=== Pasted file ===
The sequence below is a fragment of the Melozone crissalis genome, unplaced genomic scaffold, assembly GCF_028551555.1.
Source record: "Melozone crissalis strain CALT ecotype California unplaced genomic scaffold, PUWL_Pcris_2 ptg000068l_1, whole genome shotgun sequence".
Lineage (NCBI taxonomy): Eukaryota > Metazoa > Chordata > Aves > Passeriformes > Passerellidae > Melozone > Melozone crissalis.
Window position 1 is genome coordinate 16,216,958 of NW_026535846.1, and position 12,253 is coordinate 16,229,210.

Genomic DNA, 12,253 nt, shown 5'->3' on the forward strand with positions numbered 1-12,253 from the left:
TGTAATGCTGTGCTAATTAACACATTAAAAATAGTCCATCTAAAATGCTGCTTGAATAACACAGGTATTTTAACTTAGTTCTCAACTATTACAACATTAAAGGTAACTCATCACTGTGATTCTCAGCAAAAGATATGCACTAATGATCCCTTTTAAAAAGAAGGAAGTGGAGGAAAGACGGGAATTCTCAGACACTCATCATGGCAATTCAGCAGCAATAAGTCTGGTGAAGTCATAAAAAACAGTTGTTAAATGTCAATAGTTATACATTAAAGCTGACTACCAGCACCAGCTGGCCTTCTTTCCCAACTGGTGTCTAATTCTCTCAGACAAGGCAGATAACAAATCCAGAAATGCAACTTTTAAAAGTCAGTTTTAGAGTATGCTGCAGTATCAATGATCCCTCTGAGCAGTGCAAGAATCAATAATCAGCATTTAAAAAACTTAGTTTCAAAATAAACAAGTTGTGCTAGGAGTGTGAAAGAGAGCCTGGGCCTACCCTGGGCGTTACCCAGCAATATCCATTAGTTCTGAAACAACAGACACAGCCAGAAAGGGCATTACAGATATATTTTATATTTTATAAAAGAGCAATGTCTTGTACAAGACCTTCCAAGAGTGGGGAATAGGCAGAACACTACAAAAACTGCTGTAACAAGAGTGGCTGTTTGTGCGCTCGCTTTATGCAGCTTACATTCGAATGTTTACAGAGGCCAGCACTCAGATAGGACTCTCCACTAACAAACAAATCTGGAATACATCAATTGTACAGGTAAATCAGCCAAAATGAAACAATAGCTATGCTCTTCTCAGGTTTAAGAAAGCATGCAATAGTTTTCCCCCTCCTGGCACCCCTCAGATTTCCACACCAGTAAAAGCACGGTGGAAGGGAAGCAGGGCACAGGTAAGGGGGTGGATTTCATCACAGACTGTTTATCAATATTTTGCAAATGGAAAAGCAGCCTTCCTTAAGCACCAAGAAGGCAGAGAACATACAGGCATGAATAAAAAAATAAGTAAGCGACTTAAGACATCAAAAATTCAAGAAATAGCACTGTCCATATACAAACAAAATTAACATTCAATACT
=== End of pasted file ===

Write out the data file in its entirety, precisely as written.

The sequence below is a fragment of the Melozone crissalis genome, unplaced genomic scaffold, assembly GCF_028551555.1.
Source record: "Melozone crissalis strain CALT ecotype California unplaced genomic scaffold, PUWL_Pcris_2 ptg000068l_1, whole genome shotgun sequence".
Lineage (NCBI taxonomy): Eukaryota > Metazoa > Chordata > Aves > Passeriformes > Passerellidae > Melozone > Melozone crissalis.
Window position 1 is genome coordinate 16,216,958 of NW_026535846.1, and position 12,253 is coordinate 16,229,210.

Genomic DNA, 12,253 nt, shown 5'->3' on the forward strand with positions numbered 1-12,253 from the left:
TGTAATGCTGTGCTAATTAACACATTAAAAATAGTCCATCTAAAATGCTGCTTGAATAACACAGGTATTTTAACTTAGTTCTCAACTATTACAACATTAAAGGTAACTCATCACTGTGATTCTCAGCAAAAGATATGCACTAATGATCCCTTTTAAAAAGAAGGAAGTGGAGGAAAGACGGGAATTCTCAGACACTCATCATGGCAATTCAGCAGCAATAAGTCTGGTGAAGTCATAAAAAACAGTTGTTAAATGTCAATAGTTATACATTAAAGCTGACTACCAGCACCAGCTGGCCTTCTTTCCCAACTGGTGTCTAATTCTCTCAGACAAGGCAGATAACAAATCCAGAAATGCAACTTTTAAAAGTCAGTTTTAGAGTATGCTGCAGTATCAATGATCCCTCTGAGCAGTGCAAGAATCAATAATCAGCATTTAAAAAACTTAGTTTCAAAATAAACAAGTTGTGCTAGGAGTGTGAAAGAGAGCCTGGGCCTACCCTGGGCGTTACCCAGCAATATCCATTAGTTCTGAAACAACAGACACAGCCAGAAAGGGCATTACAGATATATTTTATATTTTATAAAAGAGCAATGTCTTGTACAAGACCTTCCAAGAGTGGGGAATAGGCAGAACACTACAAAAACTGCTGTAACAAGAGTGGCTGTTTGTGCGCTCGCTTTATGCAGCTTACATTCGAATGTTTACAGAGGCCAGCACTCAGATAGGACTCTCCACTAACAAACAAATCTGGAATACATCAATTGTACAGGTAAATCAGCCAAAATGAAACAATAGCTATGCTCTTCTCAGGTTTAAGAAAGCATGCAATAGTTTTCCCCCTCCTGGCACCCCTCAGATTTCCACACCAGTAAAAGCACGGTGGAAGGGAAGCAGGGCACAGGTAAGGGGGTGGATTTCATCACAGACTGTTTATCAATATTTTGCAAATGGAAAAGCAGCCTTCCTTAAGCACCAAGAAGGCAGAGAACATACAGGCATGAATAAAAAAATAAGTAAGCGACTTAAGACATCAAAAATTCAAGAAATAGCACTGTCCATATACAAACAAAATTAACATTCAATACT